I sat for the July 2007 bar exam in the laptop program. Prior to the exam I downloaded the software and completed a practice test with no problems. The morning of the exam, the software crashed as I was writing essay one. A technician restarted my laptop and I completed essay one. I moved on to essay two and about halfway through, the software crashed again. I called a technician to restart the computer, and fed up with the situation, decided to finish the exam in the answer booklet. I started handwriting the exam, finished my response to essay two in the answer booklet, and moved on. Towards the end of the morning session, I found myself with a little time. The technician had restarted my computer while I was still handwriting my answers, so I decided I could review what I had written on the computer or at least make sure everything was there. When I attempted to look at what I had written on the computer, I discovered that the program had duplicated what I had written for essay two, and overwritten it and replaced my response to essay one. As if it wasn’t bad enough having the software crash on me while I was trying to write the exam, now I discovered that a whole essay had apparently been erased by the software. I called this to the attention of the technicians, who physically took my laptop to another part of the room and worked on it for the rest of the day. The whole incident was frustrating and frightening and made it difficult to concentrate and complete the exam. When I think back, I am actually proud that I went back that afternoon and finished the exam. I finished the rest of the bar exam and was told by the technicians and the head proctor that there was some type of backup system with the software and that they would be able to retrieve my exam. Obviously, I had no faith in the software company and spent the next few months worrying whether my essay had been lost.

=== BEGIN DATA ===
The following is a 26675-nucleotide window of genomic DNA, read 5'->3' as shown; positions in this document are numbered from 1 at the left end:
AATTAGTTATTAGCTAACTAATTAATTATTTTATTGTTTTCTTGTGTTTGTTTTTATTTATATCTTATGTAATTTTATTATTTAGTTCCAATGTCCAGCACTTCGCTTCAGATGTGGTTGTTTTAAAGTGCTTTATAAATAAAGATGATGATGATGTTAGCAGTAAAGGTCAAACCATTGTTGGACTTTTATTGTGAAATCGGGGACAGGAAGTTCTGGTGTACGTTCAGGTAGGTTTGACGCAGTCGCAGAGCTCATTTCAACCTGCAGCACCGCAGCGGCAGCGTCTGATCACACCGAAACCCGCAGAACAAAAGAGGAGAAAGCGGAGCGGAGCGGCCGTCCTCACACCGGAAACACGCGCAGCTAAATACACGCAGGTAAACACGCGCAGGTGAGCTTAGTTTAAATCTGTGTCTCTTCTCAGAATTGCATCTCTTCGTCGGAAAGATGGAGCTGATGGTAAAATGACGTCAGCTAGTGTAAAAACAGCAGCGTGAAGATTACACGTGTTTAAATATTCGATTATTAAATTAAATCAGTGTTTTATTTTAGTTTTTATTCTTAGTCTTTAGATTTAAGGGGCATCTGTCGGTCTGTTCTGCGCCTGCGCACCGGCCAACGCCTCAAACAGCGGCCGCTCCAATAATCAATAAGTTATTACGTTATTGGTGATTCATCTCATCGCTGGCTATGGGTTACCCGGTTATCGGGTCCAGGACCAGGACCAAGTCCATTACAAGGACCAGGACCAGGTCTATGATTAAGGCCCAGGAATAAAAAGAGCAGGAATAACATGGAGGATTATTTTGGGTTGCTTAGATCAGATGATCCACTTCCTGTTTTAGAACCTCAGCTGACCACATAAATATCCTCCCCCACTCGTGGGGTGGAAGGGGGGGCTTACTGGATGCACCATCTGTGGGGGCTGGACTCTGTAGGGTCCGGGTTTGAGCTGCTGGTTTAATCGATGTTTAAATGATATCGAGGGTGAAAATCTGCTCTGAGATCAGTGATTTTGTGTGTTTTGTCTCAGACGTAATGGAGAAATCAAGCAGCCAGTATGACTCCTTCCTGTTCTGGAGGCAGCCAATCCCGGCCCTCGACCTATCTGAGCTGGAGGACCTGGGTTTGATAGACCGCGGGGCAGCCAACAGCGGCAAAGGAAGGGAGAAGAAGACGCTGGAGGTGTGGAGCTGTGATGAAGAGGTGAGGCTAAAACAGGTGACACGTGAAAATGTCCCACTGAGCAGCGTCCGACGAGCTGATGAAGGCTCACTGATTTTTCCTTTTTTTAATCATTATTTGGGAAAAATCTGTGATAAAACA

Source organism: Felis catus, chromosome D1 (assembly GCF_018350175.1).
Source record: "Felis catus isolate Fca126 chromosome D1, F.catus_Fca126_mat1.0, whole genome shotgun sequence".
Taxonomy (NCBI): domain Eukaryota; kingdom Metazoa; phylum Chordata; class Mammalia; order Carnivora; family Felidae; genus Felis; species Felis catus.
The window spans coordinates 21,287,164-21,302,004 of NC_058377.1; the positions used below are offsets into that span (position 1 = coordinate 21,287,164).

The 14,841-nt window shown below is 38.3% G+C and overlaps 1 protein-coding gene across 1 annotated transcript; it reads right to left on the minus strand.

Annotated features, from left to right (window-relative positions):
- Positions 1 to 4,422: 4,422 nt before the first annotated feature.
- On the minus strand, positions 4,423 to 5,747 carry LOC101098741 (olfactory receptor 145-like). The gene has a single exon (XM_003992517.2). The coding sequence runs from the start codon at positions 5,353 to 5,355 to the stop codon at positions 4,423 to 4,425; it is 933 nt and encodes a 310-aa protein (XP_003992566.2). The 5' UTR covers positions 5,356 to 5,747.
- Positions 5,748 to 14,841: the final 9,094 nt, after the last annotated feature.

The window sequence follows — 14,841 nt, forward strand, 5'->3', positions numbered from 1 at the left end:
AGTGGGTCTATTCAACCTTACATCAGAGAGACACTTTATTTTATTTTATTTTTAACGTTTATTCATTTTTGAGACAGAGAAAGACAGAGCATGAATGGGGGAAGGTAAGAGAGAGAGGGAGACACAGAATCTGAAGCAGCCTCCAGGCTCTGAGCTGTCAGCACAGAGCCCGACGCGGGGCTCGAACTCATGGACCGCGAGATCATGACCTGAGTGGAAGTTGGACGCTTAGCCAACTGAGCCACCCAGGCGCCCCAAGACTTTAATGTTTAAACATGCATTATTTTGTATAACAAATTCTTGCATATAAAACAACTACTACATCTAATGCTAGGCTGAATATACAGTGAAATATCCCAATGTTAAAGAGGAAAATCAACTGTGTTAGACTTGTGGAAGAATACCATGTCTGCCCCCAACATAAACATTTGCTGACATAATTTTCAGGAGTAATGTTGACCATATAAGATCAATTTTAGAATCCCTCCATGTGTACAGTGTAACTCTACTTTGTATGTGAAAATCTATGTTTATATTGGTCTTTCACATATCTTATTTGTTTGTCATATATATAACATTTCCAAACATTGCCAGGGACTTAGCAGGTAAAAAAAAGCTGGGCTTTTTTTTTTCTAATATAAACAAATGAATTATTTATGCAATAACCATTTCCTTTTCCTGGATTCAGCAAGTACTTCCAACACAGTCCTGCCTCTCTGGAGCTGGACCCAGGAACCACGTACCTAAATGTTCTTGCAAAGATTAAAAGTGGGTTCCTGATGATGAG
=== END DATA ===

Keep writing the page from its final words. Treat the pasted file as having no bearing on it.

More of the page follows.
Toward the end of August, I received an email from the software company requesting I upload additional files. I did that and received a confirmation from them. About a week later I received an email from BOLE stating they were in receipt of my printed and/or handwritten responses to all the essays. Still fearful that my essay had been lost, I emailed the software company to double check. I explained that while BOLE claimed to have my essays, I wanted to be sure they had the correct response and what I had actually written. The software company replied and said that they were able to retrieve what I had typed before it was overwritten. I was relieved to hear this and now merely spent the next few months like everyone else, worrying whether I passed or not.